Back in 1967, Pope Paul VI wrote a prophetic encyclical entitled Populorum Progressio, On the Development of Peoples, in which he said very clearly that integral development is the new name for peace:
When we fight poverty and oppose the unfair conditions of the present, we are not just promoting human well-being; we are also furthering man’s spiritual and moral development, and hence we are benefiting the whole human race. For peace is not simply the absence of warfare, based on a precarious balance of power; it is fashioned by efforts directed day after day toward the establishment of the ordered universe willed by God, with a more perfect form of justice among men (76)…
We must travel this road together, united in minds and hearts. I feel it necessary to remind everyone of the seriousness of this issue in all its dimensions, and to impress upon them the need for action. The moment for action has reached a critical juncture. Can countless innocent children be saved? Can countless destitute families obtain more human living conditions? Can world peace and human civilization be preserved intact? Every individual and every nation must face up to this issue, for it is their problem. (80)
Catholic communities in the Western nations have a great responsibility in this matter. By our faith and rich tradition we have the luxury of seeing the interconnectedness of these various and complex elements. Where there is much fear and uncertainty, violence and suffering, there is the Church, as Pope Francis reminds us in Evangelii Gaudium 49:
I prefer a Church which is bruised, hurting and dirty because it has been out on the streets, rather than a Church which is unhealthy from being confined and from clinging to its own security. I do not want a Church concerned with being at the centre and which then ends by being caught up in a web of obsessions and procedures. If something should rightly disturb us and trouble our consciences, it is the fact that so many of our brothers and sisters are living without the strength, light and consolation born of friendship with Jesus Christ, without a community of faith to support them, without meaning and a goal in life. More than by fear of going astray, my hope is that we will be moved by the fear of remaining shut up within structures which give us a false sense of security, within rules which make us harsh judges, within habits which make us feel safe, while at our door people are starving and Jesus does not tire of saying to us: “Give them something to eat” (Mk 6:37).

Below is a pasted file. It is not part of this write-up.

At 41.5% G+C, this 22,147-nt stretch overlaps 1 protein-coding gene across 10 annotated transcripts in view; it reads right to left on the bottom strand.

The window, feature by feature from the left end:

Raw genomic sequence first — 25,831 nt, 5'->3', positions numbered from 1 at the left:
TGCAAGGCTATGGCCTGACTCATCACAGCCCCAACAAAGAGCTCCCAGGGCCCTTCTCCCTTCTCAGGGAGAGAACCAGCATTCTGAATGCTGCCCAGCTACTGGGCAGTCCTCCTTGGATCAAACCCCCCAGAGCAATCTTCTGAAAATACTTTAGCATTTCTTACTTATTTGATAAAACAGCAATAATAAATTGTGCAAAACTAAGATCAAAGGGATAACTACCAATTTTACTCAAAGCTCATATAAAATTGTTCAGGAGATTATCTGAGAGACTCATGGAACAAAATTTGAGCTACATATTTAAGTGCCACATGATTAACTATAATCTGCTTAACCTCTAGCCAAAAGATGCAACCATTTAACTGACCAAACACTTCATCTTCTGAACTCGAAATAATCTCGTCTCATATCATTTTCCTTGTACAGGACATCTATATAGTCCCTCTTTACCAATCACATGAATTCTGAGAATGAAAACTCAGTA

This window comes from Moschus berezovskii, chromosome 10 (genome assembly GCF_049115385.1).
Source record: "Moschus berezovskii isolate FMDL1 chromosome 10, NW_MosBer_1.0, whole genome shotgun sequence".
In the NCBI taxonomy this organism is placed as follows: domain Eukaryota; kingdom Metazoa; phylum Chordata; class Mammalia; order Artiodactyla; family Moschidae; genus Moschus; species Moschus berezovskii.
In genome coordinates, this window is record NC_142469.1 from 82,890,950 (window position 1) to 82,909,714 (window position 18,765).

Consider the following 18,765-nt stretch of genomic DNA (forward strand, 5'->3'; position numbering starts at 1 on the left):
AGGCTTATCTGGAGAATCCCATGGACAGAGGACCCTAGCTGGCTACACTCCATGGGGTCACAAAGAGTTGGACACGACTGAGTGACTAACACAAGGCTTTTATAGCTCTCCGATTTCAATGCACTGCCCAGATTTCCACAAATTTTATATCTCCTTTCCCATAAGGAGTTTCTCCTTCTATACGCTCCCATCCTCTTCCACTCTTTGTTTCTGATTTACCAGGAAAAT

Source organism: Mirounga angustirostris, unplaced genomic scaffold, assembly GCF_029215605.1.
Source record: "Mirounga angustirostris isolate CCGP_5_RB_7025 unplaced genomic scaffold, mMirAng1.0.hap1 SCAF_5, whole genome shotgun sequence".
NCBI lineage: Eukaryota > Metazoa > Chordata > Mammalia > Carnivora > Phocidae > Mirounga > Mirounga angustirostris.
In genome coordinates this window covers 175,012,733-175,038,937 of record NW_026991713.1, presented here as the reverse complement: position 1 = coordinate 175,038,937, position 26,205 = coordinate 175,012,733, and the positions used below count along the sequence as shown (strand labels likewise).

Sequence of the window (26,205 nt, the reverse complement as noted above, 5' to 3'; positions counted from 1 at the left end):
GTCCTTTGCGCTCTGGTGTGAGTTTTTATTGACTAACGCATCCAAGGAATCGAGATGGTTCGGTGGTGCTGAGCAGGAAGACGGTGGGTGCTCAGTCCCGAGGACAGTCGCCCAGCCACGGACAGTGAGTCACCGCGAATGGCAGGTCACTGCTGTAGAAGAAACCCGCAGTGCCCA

On Further Reflection
In the complex world of the 21st century there are more questions than answers. The challenge for the Church is to find new and effective ways of bringing the Gospel message into the conversation. For her part, the Church can act as a much needed voice of dialogue, reason and charity. On Further Reflection invites readers to go beyond the headlines to see the deeper realities affecting the Church and society. Sebastian Gomes is a producer and correspondent for S+L TV.